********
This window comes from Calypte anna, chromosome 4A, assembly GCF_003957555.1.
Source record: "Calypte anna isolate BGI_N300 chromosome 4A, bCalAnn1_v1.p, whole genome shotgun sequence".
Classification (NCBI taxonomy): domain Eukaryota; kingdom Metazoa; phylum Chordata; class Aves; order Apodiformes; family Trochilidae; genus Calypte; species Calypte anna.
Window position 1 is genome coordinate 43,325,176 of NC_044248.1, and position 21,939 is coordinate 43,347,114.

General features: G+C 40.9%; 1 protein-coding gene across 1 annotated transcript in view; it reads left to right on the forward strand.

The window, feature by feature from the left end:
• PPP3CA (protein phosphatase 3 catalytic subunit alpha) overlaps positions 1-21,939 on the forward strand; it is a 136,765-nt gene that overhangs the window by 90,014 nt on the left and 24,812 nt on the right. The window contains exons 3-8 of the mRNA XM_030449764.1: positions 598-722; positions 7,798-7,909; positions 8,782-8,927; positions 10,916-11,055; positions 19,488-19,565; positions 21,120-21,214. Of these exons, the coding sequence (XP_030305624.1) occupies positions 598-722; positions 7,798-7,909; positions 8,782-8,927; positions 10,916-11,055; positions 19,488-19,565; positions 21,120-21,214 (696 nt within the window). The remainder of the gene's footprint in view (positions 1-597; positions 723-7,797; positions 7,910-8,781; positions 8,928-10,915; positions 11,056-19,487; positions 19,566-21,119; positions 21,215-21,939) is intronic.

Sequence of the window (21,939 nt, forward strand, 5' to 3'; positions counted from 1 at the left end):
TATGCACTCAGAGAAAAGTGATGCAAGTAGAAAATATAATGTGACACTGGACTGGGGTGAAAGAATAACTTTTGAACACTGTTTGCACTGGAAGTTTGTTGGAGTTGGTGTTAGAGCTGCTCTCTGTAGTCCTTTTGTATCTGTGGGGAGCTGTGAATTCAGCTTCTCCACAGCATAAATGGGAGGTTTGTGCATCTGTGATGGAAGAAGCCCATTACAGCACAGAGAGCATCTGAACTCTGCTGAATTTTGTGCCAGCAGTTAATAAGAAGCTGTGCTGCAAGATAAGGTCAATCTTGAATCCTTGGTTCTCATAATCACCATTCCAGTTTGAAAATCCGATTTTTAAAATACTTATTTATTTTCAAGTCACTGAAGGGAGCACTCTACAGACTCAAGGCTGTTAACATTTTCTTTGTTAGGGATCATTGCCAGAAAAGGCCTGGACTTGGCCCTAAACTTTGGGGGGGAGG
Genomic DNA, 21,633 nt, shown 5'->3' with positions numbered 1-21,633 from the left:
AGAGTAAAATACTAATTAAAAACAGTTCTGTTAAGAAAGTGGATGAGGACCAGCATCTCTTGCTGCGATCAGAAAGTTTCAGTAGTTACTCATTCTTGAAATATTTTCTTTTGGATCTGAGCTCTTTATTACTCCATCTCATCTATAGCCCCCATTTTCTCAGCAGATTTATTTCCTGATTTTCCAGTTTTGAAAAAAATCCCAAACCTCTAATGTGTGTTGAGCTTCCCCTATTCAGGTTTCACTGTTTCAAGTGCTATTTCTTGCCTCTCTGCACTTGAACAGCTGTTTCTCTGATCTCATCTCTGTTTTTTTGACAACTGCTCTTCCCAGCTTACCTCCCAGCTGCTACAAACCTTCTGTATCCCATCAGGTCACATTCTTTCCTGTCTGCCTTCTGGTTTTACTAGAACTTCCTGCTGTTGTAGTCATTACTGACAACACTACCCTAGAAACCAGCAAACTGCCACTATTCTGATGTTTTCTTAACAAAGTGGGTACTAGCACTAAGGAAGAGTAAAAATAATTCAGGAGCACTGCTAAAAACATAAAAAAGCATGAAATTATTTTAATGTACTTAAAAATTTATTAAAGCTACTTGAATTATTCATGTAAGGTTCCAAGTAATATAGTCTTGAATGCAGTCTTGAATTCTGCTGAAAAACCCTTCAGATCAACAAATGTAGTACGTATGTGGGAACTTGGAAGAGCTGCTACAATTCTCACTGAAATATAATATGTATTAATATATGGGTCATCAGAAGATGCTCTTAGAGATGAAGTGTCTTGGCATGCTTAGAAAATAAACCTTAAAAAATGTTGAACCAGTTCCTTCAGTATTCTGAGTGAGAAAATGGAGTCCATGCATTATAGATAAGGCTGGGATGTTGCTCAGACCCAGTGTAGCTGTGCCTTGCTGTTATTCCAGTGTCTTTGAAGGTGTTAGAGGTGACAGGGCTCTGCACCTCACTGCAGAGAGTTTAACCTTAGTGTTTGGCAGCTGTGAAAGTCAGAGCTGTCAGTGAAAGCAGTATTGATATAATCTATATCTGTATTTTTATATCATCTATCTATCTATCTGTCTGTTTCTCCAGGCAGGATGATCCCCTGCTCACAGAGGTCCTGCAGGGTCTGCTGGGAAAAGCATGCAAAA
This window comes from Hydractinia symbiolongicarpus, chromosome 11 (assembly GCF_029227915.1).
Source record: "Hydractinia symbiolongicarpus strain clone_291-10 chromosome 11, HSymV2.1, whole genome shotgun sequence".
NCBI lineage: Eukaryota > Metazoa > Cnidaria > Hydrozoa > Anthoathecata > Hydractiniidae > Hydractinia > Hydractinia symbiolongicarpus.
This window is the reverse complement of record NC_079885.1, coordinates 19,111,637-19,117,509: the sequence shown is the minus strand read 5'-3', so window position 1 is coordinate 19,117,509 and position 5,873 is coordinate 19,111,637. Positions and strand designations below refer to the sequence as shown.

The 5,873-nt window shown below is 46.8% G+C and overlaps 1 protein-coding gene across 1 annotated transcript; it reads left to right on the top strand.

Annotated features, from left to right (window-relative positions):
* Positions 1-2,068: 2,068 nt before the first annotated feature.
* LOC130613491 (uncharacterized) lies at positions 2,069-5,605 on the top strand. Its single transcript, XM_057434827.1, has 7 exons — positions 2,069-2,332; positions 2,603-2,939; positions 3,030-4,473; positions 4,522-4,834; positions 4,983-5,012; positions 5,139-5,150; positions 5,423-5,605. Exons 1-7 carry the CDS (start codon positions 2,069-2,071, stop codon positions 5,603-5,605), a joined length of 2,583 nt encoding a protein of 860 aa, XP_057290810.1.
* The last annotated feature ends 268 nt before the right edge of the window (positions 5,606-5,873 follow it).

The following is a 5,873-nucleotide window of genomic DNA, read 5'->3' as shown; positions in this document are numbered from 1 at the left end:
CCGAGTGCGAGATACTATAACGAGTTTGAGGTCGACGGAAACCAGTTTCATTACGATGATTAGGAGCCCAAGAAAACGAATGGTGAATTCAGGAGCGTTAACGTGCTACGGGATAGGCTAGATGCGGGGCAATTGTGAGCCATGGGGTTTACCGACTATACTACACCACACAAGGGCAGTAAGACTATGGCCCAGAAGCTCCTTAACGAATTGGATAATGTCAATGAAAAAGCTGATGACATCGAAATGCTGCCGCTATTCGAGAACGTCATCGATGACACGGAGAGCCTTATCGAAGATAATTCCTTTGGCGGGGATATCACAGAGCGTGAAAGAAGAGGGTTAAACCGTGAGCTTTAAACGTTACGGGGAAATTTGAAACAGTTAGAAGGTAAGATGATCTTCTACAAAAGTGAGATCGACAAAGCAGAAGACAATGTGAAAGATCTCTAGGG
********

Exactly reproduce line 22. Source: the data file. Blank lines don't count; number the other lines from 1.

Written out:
CCGAGTGCGAGATACTATAACGAGTTTGAGGTCGACGGAAACCAGTTTCATTACGATGATTAGGAGCCCAAGAAAACGAATGGTGAATTCAGGAGCGTTAACGTGCTACGGGATAGGCTAGATGCGGGGCAATTGTGAGCCATGGGGTTTACCGACTATACTACACCACACAAGGGCAGTAAGACTATGGCCCAGAAGCTCCTTAACGAATTGGATAATGTCAATGAAAAAGCTGATGACATCGAAATGCTGCCGCTATTCGAGAACGTCATCGATGACACGGAGAGCCTTATCGAAGATAATTCCTTTGGCGGGGATATCACAGAGCGTGAAAGAAGAGGGTTAAACCGTGAGCTTTAAACGTTACGGGGAAATTTGAAACAGTTAGAAGGTAAGATGATCTTCTACAAAAGTGAGATCGACAAAGCAGAAGACAATGTGAAAGATCTCTAGGG